chicks with chicks :: the femivore movement

| simple living

turns out, we're going to have a farm-forward day today!  a dear friend of mine, deidre, sent this article to me yesterday from the new york times and i immediately knew i wanted to share it with you.  it's uplifting, empowering & thought provoking, and though i encourage you to read the entire article, i'm going to highlight it for you here.

chicks with chicks :: the femivore movement

it discusses what they call the 'femivore's dilemma'- where highly educated women are turning away from the workforce and instead embracing a life of homemaking- without turning into betty draper.

"femivores expand those of another: feeding their families clean, flavorful food; reducing their carbon footprints; producing sustainably instead of consuming rampantly. What could be more vital, more gratifying, more morally defensible?"

now it seems that there is a new movement on the horizon.  in the past, many of us felt that we either had to prove ourselves by climbing the coorporate ladder, or that if we didn't, we were somehow giving in to old world standards (you know, barefoot and pregnant?).

chicks with chicks :: the femivore movement

this article is empowering us to think differently:

"Conventional feminist wisdom held that two incomes were necessary to provide a family’s basic needs — not to mention to guard against job loss, catastrophic illness, divorce or the death of a spouse. Femivores suggest that knowing how to feed and clothe yourself regardless of circumstance, to turn paucity into plenty, is an equal — possibly greater — safety net. After all, who is better equipped to weather this economy, the high-earning woman who loses her job or the frugal homemaker who can count her chickens?"

they encourage the idea that the femivore is transforming the definition of homemaker into one that is much more about soil than dirt, and fresh air than air freshener. a sustainable minded woman who stays at home not because she has to, but because she wants to take personal responsibility for supplying for their needs.  the promise that if everything in the world around us stopped, our household could simply keep on going gardening, collecting eggs and supplying clothes.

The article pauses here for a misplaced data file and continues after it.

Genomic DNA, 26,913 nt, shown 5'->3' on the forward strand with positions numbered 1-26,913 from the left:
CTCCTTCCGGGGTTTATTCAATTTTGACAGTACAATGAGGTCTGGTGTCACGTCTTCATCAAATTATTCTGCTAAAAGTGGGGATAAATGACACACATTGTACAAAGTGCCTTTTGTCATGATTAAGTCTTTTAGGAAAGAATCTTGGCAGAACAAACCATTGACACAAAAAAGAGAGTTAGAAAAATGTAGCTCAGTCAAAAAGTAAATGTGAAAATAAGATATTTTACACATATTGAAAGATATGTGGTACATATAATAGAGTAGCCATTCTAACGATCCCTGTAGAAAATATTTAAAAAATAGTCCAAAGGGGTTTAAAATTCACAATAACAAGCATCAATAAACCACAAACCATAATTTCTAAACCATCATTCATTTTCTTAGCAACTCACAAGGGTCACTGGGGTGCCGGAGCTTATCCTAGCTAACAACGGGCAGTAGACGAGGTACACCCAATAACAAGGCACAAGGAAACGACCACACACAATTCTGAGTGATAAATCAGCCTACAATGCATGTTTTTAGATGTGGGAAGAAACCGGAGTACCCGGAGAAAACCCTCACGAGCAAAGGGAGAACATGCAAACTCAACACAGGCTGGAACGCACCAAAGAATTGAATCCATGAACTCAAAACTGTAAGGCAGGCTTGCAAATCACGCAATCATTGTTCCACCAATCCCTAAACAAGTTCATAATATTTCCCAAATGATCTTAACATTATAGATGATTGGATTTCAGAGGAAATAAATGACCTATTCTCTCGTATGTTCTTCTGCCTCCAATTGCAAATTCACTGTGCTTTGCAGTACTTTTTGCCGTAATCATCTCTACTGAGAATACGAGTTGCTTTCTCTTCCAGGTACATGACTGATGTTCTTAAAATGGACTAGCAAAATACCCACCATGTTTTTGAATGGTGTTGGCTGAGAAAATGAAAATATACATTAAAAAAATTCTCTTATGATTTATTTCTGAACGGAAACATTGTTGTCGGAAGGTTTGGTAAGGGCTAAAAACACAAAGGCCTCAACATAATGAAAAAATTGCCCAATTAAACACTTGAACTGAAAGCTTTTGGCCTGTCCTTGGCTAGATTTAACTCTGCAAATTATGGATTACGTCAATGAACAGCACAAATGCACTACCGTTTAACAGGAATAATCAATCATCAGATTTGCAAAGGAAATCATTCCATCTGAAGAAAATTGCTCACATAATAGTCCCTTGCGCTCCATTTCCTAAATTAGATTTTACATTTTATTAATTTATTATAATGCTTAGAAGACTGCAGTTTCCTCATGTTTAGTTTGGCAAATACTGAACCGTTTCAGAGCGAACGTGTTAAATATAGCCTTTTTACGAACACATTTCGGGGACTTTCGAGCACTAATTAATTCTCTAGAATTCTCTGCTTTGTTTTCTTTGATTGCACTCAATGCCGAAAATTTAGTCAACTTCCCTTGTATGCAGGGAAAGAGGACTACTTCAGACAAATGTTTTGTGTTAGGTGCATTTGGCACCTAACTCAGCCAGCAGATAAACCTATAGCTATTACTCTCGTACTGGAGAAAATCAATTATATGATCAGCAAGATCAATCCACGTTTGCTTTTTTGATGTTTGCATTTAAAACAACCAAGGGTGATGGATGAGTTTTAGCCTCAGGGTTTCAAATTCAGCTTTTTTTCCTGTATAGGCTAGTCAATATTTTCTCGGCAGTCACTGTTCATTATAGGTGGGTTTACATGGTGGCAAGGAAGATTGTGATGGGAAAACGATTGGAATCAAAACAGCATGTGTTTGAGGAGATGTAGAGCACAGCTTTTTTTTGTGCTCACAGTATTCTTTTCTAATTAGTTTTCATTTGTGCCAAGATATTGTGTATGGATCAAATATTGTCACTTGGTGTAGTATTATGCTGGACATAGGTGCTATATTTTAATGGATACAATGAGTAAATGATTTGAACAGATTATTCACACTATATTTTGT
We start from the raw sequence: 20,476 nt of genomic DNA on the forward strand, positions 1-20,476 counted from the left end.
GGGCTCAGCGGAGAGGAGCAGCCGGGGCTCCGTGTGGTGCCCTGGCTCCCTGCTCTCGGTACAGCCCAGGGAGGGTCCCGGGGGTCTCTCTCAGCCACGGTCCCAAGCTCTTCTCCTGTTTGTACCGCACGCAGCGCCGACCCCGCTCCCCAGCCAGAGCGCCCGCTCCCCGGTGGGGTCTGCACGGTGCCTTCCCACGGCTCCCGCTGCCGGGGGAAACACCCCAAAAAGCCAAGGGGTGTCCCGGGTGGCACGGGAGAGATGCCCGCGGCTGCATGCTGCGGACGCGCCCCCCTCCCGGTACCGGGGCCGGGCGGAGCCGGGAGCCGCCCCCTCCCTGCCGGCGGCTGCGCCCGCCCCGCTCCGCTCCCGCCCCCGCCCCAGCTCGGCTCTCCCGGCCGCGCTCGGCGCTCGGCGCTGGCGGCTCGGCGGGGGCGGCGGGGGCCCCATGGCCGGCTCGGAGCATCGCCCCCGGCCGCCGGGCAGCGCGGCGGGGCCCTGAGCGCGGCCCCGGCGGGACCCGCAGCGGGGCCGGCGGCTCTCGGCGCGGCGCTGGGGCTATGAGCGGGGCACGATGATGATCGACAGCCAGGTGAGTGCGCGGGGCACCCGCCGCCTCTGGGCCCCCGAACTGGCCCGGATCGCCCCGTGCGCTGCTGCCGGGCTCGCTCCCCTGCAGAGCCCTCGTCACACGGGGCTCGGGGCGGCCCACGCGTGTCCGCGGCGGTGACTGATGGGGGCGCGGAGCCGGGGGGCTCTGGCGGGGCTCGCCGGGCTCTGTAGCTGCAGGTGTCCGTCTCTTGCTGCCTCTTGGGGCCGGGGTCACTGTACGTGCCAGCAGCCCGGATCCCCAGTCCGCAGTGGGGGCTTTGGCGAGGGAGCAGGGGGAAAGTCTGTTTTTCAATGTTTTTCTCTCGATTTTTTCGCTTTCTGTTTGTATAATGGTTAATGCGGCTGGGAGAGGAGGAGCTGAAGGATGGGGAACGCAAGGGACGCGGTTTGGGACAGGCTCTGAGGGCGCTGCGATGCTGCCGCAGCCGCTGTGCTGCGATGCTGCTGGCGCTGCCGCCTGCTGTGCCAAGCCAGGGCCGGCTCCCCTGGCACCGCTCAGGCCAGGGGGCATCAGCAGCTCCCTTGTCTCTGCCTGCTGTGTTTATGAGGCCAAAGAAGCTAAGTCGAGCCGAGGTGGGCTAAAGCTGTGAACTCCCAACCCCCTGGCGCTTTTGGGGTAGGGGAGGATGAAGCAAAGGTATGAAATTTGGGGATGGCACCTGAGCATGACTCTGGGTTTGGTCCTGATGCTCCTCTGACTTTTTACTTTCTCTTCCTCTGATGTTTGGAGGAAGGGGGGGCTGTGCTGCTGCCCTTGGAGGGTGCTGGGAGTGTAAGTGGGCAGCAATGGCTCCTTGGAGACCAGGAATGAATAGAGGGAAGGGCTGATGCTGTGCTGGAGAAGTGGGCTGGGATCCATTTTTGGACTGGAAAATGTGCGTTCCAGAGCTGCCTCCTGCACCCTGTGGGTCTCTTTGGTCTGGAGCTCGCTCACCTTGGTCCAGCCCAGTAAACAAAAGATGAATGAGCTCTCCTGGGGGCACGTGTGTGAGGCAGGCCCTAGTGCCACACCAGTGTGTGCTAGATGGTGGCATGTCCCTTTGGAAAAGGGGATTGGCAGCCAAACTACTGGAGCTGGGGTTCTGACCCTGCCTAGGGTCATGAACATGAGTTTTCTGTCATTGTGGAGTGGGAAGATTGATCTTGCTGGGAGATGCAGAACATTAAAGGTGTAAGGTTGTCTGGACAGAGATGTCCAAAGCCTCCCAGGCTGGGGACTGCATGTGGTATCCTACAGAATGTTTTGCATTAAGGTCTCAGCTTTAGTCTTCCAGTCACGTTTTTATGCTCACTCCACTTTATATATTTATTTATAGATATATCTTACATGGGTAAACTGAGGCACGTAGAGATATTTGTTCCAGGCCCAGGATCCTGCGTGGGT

they leave us with a thought provoking question, "is my home the engine of materialism or a refuge from it?"

i encourage you to read the full article, the femivore's dilemma (its not very long).  i'll meet you in the comments section for some discussion-

what do you think of this?

{photos: bonnie forkner}


  • Loved this article. Thank you for introducing it. This is what I have wanted for a long time. My husband and I already grow a large portion of our food, but we are in the process of adding chickens and bees to the yard! I completely agree that being able to feed and clothe your family or even just yourself is a more important and more resilient ability than making a ton of money at a big business. To each their own, but bringing the focus back to the community is always a good idea. We have lost the sense of community in our fast paced lives and are witnessing the result. I love nothing more than being able to provide family and friends with homegrown, home-cooked meals and laughter. This femivore movement brings with it the hope of a return to community and caring for each other.

  • yes, yes YES!

    I could write for days on why this article, this movement, this transition our country is making is so important and so GOOD – it connects health, community, the family unit, good old American values – with a modern twist!

    off to post a link to your blog on my FB page – I know many of my friends will want to read this! thanks Bonnie :)

  • Chickens are mesmorizing! I hope that we can all turn to organics eventually. I cannot wait to get out of a homeowner association… one thing I cannot have IS chooks :(
    Great Article Bon!

  • Thank you for sharing this! As a very corperate climbing lady who also enjoys all things roosting and nesting, I find this article interesting. I’m glad to see more people thinking about these ideas and challenging the system. I wish there was a way to have both. I love my corperate job, but would like more time for garending, Growing and raising livestock! There has to be a way to balance both worlds. I’m not sure it has to be an either or. I can have both right? Lots of great things to think about here.